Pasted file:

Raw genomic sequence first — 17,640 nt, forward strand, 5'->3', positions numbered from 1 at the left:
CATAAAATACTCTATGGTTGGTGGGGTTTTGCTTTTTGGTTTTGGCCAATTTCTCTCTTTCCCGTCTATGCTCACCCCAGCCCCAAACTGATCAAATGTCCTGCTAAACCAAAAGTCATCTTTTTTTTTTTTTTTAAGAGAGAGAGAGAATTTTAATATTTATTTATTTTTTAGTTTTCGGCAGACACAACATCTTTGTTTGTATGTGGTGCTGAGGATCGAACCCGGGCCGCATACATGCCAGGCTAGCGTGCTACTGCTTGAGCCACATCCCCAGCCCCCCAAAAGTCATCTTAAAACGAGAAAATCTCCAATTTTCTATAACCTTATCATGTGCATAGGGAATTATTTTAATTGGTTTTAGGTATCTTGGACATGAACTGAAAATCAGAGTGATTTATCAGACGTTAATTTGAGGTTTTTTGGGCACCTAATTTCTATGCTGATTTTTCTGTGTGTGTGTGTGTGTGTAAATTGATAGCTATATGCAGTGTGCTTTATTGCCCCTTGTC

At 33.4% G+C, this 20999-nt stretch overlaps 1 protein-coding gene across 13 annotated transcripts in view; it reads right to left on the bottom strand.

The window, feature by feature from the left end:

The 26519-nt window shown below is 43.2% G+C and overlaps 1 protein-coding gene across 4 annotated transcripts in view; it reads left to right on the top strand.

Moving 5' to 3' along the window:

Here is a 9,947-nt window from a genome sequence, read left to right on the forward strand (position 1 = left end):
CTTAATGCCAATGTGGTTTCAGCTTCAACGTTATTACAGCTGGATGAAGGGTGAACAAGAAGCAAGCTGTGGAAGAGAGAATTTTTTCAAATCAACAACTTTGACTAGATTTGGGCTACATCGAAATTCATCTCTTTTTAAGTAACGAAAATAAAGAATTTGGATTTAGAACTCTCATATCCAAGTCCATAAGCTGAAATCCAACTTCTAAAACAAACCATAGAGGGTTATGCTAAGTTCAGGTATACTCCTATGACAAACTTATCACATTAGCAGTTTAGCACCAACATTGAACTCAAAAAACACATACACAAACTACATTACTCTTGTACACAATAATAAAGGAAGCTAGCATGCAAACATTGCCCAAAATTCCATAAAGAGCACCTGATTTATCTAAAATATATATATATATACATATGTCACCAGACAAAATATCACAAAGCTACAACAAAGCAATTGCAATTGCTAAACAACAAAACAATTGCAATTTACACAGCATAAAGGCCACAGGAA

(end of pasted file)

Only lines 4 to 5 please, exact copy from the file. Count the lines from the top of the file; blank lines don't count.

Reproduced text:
The window, feature by feature from the left end:

The 26519-nt window shown below is 43.2% G+C and overlaps 1 protein-coding gene across 4 annotated transcripts in view; it reads left to right on the top strand.